The last time it happened, we didn’t know. We didn’t know about the women, the affairs, the scandal.
I remember watching the 2008 U.S. Open. I watched as the great Eldrick “Tiger” Woods, with two left leg fractures and a torn ACL in his left knee, beat Rocco Mediate in a playoff to win his 14th Major championship.
Little did I know that four years later, he would still be stuck on 14.
Just two weeks away from The Masters, the questions linger – will Tiger ever win another major championship, or maybe even more importantly, will he break Jack Nicklaus’ record of 18 major victories?
To both questions I say yes.
Despite a three year slump, Tiger is still the best golfer in the world. When he is putting the ball well, he can’t be beat. He is a player that rides on momentum and flourishes when he has a lead.
Last week Tiger got his first PGA Tour victory since 2009 at the Arnold Palmer Invitational. It was just what he needed. A taste of victory. Momentum.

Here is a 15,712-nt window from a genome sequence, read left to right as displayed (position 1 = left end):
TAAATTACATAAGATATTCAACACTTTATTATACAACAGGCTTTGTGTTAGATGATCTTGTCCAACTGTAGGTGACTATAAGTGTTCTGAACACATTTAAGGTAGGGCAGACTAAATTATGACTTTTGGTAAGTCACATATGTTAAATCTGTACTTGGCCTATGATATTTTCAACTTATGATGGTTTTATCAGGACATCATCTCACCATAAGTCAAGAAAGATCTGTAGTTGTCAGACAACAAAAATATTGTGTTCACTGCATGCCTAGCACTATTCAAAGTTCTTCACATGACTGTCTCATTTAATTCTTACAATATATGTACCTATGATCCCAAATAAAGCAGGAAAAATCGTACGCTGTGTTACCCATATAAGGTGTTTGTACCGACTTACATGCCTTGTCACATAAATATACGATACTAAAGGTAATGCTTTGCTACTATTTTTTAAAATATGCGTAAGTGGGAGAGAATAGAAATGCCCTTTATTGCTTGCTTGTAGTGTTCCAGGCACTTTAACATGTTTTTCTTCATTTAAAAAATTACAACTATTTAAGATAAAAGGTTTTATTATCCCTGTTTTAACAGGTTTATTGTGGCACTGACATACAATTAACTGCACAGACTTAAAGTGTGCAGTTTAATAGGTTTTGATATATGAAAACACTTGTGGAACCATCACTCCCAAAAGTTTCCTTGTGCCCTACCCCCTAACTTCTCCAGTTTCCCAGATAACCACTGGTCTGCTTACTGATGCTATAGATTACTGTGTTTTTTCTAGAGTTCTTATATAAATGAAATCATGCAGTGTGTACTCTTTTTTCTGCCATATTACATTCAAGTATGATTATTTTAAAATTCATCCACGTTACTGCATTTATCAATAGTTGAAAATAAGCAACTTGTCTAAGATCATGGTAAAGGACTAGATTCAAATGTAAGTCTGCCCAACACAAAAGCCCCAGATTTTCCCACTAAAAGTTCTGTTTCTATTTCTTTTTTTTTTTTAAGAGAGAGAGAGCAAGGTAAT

At this point in his career, we all know that Tiger is focused on only one thing – winning major championships. While he still plays in other tournaments throughout the year, Woods relishes the big stage and the national audience.
Despite no Tour victories in 2010 and 2011, Woods managed two fourth places at the most hallowed of all golf tournaments. Let me remind you that these were during bad years for Woods.
This year isn’t a bad year. Even before his victory at the Arnold Palmer, Woods shot his lowest Sunday round ever – a 62 – at The Honda Classic, finishing in the second.
I think Tiger is primed for another major victory, and I am not the only one. British “bookies” are already tabbing Woods as the favorite to win The Masters.
Do I think we will ever see the Tiger from the early 2000s that seemingly won every tournament? No, and I don’t think it’s fair to expect that of a 36-year-old. In 2010 Tiger graced the cover of ESPN the Magazine’s “Perfect Issue,” to show that he wasn’t a perfect golfer, but he was trying. Fantastic competition is abundant too in the likes of familiar names like Phil Mickelson and Padraig Harrington and young up-and-comers Rory McIlroy and Luke Donald.
One thing is for sure though. Tiger is back. And if that famous red shirt is anywhere near the top of the leaderboard on Sunday at Augusta, look out.